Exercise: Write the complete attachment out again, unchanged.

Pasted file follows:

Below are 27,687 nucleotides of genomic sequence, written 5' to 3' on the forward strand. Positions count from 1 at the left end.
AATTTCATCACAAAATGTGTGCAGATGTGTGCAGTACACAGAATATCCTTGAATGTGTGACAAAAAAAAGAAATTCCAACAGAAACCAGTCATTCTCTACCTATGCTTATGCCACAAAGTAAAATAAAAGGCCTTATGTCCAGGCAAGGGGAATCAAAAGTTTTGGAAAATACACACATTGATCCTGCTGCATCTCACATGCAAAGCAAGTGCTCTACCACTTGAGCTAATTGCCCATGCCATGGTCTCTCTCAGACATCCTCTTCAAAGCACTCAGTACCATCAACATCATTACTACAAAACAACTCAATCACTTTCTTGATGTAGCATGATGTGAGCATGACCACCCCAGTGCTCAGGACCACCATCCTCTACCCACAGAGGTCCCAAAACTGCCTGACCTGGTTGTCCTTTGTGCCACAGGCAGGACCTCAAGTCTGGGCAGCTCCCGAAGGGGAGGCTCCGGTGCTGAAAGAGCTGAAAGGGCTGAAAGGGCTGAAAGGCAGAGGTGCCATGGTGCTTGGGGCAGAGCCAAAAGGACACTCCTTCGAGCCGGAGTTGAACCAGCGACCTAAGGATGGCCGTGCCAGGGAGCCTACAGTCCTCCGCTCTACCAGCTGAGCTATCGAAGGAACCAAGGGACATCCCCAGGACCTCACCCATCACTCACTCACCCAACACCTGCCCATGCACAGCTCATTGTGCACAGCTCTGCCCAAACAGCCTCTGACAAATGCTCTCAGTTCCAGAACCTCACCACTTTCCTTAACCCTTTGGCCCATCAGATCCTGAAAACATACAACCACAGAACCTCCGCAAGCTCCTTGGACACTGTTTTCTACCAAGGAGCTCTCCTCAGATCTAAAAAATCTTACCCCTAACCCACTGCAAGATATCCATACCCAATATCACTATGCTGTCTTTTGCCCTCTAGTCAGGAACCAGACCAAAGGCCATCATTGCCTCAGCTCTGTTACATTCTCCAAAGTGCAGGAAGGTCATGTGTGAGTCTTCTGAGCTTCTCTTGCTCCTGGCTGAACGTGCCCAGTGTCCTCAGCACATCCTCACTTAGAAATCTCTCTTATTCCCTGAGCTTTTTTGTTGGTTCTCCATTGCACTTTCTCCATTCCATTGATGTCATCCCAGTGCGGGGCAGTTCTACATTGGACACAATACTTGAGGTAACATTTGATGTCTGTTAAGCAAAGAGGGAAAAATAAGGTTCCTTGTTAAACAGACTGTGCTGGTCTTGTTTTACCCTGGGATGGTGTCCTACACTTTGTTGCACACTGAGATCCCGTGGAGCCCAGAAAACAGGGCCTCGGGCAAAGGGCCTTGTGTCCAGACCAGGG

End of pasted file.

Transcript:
Below are 27,687 nucleotides of genomic sequence, written 5' to 3' on the forward strand. Positions count from 1 at the left end.
AATTTCATCACAAAATGTGTGCAGATGTGTGCAGTACACAGAATATCCTTGAATGTGTGACAAAAAAAAGAAATTCCAACAGAAACCAGTCATTCTCTACCTATGCTTATGCCACAAAGTAAAATAAAAGGCCTTATGTCCAGGCAAGGGGAATCAAAAGTTTTGGAAAATACACACATTGATCCTGCTGCATCTCACATGCAAAGCAAGTGCTCTACCACTTGAGCTAATTGCCCATGCCATGGTCTCTCTCAGACATCCTCTTCAAAGCACTCAGTACCATCAACATCATTACTACAAAACAACTCAATCACTTTCTTGATGTAGCATGATGTGAGCATGACCACCCCAGTGCTCAGGACCACCATCCTCTACCCACAGAGGTCCCAAAACTGCCTGACCTGGTTGTCCTTTGTGCCACAGGCAGGACCTCAAGTCTGGGCAGCTCCCGAAGGGGAGGCTCCGGTGCTGAAAGAGCTGAAAGGGCTGAAAGGGCTGAAAGGCAGAGGTGCCATGGTGCTTGGGGCAGAGCCAAAAGGACACTCCTTCGAGCCGGAGTTGAACCAGCGACCTAAGGATGGCCGTGCCAGGGAGCCTACAGTCCTCCGCTCTACCAGCTGAGCTATCGAAGGAACCAAGGGACATCCCCAGGACCTCACCCATCACTCACTCACCCAACACCTGCCCATGCACAGCTCATTGTGCACAGCTCTGCCCAAACAGCCTCTGACAAATGCTCTCAGTTCCAGAACCTCACCACTTTCCTTAACCCTTTGGCCCATCAGATCCTGAAAACATACAACCACAGAACCTCCGCAAGCTCCTTGGACACTGTTTTCTACCAAGGAGCTCTCCTCAGATCTAAAAAATCTTACCCCTAACCCACTGCAAGATATCCATACCCAATATCACTATGCTGTCTTTTGCCCTCTAGTCAGGAACCAGACCAAAGGCCATCATTGCCTCAGCTCTGTTACATTCTCCAAAGTGCAGGAAGGTCATGTGTGAGTCTTCTGAGCTTCTCTTGCTCCTGGCTGAACGTGCCCAGTGTCCTCAGCACATCCTCACTTAGAAATCTCTCTTATTCCCTGAGCTTTTTTGTTGGTTCTCCATTGCACTTTCTCCATTCCATTGATGTCATCCCAGTGCGGGGCAGTTCTACATTGGACACAATACTTGAGGTAACATTTGATGTCTGTTAAGCAAAGAGGGAAAAATAAGGTTCCTTGTTAAACAGACTGTGCTGGTCTTGTTTTACCCTGGGATGGTGTCCTACACTTTGTTGCACACTGAGATCCCGTGGAGCCCAGAAAACAGGGCCTCGGGCAAAGGGCCTTGTGTCCAGACCAGGG